Slices From The Pie
B. B. Riefner
The first slice involves two Canadian males from Manitoba, which is landlocked and that could be used as an excuse for their stupidity. Street Norris wanted to believe that neither of them had ever seen a wave before, especially waves twelve to fifteen feet high, waves which produced terrifying undertows and generated enough power to pull a body surfer’s trunks down around the ankles, the twenty footers which could break bones and kill if the challenger made even the slight mistake in judgment, waves which attracted imbeciles, daredevils, travelers, and professional surfers to come and test their mettle at this still undeveloped West Coast Mexican fishing village called by visitors like Street Norris, The Pie.
He met them after a sunset that was spectacular even for a place claiming some of the best sunsets in the Western Hemisphere. Mark, very lean and dark complected, claimed to be a long haul trucker and Nick, blonde and Hollywood handsome was a bricklayer. ‘We’ve been friends since we could crawl around the yard and poop in our diapers,’ Nick offered as they sipped beers.
Before they went off to bed, Mark said, ‘We’re here to ride the waves until the money runs out.’ That was when Street and the other three veterans told them they had to be very careful.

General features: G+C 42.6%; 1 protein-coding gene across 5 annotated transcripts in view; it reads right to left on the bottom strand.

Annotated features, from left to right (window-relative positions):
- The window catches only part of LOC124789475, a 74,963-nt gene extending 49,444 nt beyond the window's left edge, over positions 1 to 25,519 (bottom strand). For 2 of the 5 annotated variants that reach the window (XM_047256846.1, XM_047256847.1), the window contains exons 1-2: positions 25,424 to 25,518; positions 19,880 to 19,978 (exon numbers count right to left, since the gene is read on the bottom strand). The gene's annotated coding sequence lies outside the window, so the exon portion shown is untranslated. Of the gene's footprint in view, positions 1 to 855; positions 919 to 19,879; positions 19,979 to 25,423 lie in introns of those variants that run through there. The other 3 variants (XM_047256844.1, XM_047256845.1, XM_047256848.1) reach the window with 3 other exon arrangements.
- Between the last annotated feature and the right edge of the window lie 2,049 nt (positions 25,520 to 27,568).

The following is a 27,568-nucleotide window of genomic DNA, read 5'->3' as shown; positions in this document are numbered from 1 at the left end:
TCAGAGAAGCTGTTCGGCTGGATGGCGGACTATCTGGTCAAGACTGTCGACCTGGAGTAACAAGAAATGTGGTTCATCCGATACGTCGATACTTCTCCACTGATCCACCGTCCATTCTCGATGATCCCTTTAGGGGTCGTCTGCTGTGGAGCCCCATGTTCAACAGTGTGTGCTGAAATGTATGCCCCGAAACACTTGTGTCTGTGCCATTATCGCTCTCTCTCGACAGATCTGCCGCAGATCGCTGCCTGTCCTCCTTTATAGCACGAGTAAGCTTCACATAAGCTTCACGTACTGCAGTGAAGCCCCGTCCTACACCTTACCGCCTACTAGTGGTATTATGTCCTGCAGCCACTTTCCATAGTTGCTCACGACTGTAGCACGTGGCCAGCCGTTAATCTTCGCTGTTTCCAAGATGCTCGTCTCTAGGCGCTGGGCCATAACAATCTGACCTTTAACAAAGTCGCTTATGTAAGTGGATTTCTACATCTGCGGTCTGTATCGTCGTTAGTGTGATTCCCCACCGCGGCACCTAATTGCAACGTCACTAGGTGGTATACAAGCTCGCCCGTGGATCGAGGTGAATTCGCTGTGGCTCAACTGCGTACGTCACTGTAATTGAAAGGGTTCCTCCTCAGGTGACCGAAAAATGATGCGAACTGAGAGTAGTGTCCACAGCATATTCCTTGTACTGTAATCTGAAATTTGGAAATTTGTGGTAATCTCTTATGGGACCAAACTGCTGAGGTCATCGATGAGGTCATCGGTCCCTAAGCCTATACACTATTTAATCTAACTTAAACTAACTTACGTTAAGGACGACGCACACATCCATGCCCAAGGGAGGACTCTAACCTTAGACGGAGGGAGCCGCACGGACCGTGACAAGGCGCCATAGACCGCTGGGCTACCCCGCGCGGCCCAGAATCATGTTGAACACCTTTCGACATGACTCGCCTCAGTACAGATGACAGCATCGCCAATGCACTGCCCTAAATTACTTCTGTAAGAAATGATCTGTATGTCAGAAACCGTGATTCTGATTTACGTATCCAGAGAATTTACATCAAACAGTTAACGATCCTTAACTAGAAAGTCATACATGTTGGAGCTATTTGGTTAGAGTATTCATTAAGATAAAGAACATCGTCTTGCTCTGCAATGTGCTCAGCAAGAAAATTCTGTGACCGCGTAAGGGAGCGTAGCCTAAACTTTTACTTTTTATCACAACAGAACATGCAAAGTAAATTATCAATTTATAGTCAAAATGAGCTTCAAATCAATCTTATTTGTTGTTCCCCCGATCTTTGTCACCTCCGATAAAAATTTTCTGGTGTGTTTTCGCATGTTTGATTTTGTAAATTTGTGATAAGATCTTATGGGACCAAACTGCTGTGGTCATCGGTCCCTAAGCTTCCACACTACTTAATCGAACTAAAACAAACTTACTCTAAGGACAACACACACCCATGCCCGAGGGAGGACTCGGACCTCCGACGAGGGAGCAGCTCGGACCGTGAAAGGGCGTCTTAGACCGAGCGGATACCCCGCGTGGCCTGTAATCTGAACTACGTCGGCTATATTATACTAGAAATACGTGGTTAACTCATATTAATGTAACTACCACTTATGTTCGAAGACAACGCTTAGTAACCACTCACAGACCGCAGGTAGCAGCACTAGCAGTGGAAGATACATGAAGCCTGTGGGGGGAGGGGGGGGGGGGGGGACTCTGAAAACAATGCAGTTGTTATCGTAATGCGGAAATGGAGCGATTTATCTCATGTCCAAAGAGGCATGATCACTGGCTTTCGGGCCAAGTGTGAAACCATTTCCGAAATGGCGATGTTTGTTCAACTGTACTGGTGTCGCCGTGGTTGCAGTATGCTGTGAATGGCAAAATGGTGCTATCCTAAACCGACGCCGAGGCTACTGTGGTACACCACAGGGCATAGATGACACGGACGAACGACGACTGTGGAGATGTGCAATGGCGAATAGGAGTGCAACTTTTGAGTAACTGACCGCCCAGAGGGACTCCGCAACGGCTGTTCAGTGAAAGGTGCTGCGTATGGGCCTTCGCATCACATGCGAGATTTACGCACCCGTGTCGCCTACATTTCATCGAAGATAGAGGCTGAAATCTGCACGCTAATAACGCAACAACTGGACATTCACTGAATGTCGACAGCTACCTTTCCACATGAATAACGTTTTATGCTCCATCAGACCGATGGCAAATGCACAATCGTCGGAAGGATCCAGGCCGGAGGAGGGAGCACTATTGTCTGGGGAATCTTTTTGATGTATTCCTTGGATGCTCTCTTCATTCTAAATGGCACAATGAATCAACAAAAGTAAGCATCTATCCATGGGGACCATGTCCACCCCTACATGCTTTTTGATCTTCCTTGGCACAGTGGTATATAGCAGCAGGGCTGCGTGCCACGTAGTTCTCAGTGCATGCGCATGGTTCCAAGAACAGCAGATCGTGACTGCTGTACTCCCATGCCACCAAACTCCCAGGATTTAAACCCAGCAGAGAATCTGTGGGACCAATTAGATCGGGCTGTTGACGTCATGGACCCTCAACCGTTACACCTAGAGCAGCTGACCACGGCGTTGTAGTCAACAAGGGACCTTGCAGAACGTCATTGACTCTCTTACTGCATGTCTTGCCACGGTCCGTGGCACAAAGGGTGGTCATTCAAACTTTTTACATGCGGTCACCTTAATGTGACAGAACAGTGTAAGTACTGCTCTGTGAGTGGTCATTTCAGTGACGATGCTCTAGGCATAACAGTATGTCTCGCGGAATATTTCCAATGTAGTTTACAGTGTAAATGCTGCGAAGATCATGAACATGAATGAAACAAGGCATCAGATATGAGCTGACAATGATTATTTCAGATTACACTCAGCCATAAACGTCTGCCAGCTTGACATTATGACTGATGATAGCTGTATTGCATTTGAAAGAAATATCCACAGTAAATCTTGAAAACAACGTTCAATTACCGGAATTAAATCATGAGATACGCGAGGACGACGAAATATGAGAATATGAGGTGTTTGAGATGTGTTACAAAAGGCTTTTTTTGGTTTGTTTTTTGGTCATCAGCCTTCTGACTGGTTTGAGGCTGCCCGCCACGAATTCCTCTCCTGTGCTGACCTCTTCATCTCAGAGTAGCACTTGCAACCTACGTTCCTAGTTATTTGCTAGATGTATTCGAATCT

‘Study the home cooking before you get in. These waves have killed lots of surfer. The rule you never break is when you get on top, look down. And if you don’t see anything but sand, you got to get off that instant,’ Norris concluded.
They both listened carefully, but the next morning when Norris ventured out on the beach, they were both about to drown in the big breakers. They were in the Death Zone where the most powerful waves curled, tipped and crashed down like great green and white fists.
Street was not certain he could manage to save even one of them by himself. He was about to run and get help from a group of beach boys kicking a soccer ball on the other side of the hotel grounds, when a huge breaker lifted them. Fascinated at their potential death, Norris watched their bodies slowly somersault, in the translucent centrifugal forces. Then one of them shot out like a torpedo and surfed along the breaking wave until he was flung up on the beach.
Street ran, trying to reach the floundering body before the next gobbling surf pulled it back. Before he got there the man was on his feet, turning to stare at his friend, who by some miracle had surfaced like a bobbing black beach ball amid the fearsome foamy water.